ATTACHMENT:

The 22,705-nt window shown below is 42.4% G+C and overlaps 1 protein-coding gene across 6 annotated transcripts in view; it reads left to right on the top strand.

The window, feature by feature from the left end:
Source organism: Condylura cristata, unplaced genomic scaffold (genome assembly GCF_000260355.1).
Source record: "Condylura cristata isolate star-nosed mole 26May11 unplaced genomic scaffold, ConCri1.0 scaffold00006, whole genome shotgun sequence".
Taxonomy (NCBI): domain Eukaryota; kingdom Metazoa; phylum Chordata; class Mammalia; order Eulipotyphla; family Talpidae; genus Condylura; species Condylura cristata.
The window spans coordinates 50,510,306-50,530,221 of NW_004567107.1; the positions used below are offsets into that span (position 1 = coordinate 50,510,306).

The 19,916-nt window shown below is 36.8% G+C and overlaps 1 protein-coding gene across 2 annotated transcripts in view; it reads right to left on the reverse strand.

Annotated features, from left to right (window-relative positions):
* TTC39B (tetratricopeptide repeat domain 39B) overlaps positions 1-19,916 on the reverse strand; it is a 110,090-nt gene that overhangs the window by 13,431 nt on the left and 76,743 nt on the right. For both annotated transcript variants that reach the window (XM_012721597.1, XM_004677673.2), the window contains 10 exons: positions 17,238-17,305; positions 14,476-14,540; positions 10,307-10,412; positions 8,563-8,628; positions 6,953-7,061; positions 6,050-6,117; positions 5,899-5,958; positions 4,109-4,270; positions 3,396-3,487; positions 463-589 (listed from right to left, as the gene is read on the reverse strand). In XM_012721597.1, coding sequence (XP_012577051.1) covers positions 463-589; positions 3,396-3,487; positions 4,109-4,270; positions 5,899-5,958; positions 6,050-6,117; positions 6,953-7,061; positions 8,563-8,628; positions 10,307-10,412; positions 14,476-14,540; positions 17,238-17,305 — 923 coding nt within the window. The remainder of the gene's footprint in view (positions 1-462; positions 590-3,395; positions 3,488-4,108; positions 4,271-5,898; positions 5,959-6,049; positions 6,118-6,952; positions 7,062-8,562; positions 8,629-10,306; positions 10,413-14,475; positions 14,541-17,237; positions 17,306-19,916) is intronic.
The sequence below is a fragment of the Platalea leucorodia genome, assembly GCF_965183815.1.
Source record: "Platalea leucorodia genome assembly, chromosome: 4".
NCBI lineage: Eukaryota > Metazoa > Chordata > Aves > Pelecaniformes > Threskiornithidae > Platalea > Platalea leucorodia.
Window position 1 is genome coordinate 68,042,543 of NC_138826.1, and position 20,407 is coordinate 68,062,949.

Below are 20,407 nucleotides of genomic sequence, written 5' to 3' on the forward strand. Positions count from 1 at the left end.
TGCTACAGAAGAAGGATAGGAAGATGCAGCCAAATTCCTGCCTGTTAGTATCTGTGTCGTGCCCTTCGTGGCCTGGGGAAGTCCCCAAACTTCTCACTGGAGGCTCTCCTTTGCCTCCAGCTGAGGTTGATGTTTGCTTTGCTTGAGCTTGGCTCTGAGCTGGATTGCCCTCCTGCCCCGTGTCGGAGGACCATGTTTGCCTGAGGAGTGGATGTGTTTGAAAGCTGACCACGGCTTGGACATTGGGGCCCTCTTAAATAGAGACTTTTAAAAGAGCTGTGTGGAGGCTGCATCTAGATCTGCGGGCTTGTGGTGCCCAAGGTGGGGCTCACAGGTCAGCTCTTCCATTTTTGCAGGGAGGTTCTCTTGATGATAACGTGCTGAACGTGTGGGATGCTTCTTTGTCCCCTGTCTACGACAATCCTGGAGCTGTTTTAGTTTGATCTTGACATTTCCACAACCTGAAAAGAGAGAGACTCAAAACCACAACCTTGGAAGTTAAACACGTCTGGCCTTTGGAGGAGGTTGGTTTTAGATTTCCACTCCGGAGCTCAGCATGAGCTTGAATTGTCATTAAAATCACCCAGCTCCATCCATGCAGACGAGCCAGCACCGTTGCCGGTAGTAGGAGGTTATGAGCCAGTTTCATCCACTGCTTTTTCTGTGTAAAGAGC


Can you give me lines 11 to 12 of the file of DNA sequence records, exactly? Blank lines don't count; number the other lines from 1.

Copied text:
Source record: "Platalea leucorodia genome assembly, chromosome: 4".
NCBI lineage: Eukaryota > Metazoa > Chordata > Aves > Pelecaniformes > Threskiornithidae > Platalea > Platalea leucorodia.